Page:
The Alliances of
are important not only for their historical value in illustrating
Scottish society, but for their political importance as well... to
understand the loyalty's which existed between the various
families is to understand the complicated political structure
within Scotland and that which bound them to the Monarchy, which
unbroken alliances to the Royal Houses are listed in the following.
family initially maintained a system of residences which provided
not only assistance for the protection of the Scottish Monarch's,
but also for providing the means for producing and ensuring the
protection of foods for the Royal line, as well as places of
refuge, relaxation or refinement. In East Lothian, the lands of Seton
are still known for the first and best fruits of the year, and Wynchburgh near the Royal Palace of Linlithgow, was an important
Royal farming region.
at one time were part of the system which defended Royal interests
on two sides of Edinburgh, as well as in Stirling, Fife and Aberdeen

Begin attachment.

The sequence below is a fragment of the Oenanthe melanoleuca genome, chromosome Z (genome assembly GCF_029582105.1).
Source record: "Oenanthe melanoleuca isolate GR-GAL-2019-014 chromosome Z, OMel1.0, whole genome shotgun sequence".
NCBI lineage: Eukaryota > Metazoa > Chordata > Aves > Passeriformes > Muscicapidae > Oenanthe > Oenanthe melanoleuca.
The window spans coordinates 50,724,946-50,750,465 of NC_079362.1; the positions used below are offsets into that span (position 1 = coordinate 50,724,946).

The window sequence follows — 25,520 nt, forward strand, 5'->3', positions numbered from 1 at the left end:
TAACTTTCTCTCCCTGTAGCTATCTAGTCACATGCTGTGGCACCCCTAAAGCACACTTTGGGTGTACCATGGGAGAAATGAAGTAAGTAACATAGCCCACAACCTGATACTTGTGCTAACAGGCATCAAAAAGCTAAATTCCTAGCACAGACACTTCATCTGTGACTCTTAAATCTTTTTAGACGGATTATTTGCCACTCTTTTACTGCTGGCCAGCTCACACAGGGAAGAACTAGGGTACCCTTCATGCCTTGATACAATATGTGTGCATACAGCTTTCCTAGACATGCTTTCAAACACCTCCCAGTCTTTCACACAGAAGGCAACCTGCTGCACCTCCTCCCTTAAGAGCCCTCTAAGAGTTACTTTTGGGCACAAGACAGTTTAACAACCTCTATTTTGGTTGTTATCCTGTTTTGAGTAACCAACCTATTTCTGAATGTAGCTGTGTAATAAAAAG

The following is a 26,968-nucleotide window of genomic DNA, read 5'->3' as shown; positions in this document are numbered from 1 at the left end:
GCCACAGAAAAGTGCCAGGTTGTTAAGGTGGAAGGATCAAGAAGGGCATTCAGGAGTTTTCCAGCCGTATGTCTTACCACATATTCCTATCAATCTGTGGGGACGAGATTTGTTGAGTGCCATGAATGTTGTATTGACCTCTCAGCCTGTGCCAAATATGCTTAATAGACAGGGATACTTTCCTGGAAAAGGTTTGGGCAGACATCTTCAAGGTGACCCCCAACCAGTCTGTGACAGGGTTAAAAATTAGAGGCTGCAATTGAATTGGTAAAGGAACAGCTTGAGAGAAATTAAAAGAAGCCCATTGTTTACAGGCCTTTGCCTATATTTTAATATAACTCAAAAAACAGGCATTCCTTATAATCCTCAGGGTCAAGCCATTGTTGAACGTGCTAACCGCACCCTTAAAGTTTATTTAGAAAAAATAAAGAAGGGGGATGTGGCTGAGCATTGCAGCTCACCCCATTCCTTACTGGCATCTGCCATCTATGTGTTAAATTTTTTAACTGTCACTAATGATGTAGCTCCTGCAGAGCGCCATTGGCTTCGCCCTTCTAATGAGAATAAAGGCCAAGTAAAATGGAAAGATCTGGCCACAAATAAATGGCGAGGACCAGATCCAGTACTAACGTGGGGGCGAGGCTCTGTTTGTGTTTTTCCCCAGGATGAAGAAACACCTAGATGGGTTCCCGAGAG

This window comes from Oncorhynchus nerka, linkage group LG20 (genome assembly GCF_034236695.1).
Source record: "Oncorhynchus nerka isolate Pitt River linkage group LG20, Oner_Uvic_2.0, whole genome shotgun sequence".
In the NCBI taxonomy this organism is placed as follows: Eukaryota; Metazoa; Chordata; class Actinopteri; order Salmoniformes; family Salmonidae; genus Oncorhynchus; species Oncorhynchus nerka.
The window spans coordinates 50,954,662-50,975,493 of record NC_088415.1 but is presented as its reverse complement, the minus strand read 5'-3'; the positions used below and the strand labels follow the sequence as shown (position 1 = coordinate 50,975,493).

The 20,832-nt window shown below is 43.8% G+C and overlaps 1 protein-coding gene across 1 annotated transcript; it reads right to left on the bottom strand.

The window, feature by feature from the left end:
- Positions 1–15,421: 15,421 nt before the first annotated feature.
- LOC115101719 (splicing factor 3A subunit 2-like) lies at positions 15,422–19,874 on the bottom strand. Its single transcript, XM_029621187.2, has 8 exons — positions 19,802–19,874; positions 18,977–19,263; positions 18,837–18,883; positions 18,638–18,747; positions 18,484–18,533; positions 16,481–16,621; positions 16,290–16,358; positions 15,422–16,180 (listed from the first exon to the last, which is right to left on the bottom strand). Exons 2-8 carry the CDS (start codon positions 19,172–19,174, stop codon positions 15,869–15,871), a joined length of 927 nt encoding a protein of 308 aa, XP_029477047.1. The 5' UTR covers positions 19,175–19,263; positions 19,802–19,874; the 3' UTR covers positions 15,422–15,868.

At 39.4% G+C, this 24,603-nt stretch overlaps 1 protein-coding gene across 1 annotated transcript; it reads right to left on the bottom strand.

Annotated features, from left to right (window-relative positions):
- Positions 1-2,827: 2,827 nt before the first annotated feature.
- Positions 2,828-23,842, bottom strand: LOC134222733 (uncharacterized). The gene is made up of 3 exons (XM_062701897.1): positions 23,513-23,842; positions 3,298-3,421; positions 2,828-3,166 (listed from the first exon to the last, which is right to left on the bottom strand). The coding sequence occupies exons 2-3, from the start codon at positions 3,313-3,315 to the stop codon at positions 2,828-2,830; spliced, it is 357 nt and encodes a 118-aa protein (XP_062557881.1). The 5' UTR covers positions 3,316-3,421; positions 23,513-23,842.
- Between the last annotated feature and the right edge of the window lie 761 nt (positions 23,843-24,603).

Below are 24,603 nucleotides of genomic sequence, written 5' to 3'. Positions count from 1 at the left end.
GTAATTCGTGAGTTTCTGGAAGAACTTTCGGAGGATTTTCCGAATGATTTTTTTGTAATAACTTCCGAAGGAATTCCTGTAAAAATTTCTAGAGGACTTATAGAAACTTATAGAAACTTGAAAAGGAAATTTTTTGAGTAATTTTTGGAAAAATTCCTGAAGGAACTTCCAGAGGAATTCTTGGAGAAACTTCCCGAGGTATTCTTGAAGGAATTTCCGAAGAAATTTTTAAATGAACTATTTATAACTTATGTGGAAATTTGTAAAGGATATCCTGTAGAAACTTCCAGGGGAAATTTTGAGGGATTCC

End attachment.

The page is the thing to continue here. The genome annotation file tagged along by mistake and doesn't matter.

districts, as well as in Dunfermline and Elgin. The Parbroath line,
for example, assisted in the guarding of interests in Fife, and were
long Hereditary Keepers of the
Royal Falkland Palace before the Honours passed from the family. The Touch branch similarly maintained
assistance in Stirling, and were Hereditary Armour Bearers to the
King, and the Seton's of Meldrum kept this monarchial influence in
the north-east... in Aberdeen, with it's beautiful lands and
countryside very much embroiled in turmoil over control.
family alliances were forged out of this climate, in supporting the
Monarchy of Scotland, and in weaving political influence in the
feudal structure, and many still exist to this day.
Lesser Alliances of Seton
are those struck mostly by inter-marriage, and represent periods where the family's
were also aligned for political and/or religious reasons. These
families also shared geographical regions with various branches of the Seton Family and were
influential in the history of their respective territories.
The House of Canmore -
the Seton's came to Scotland from Flanders during Malcolm III and were
uncles to King David I by his second marriage.
The House of Bruce - the
family remained in Scotland during the Wars of Independence, where the
head of the House married the sister of King Robert I.
The House of Stewart/Stuart
- the longest standing and most famous service to the Crown.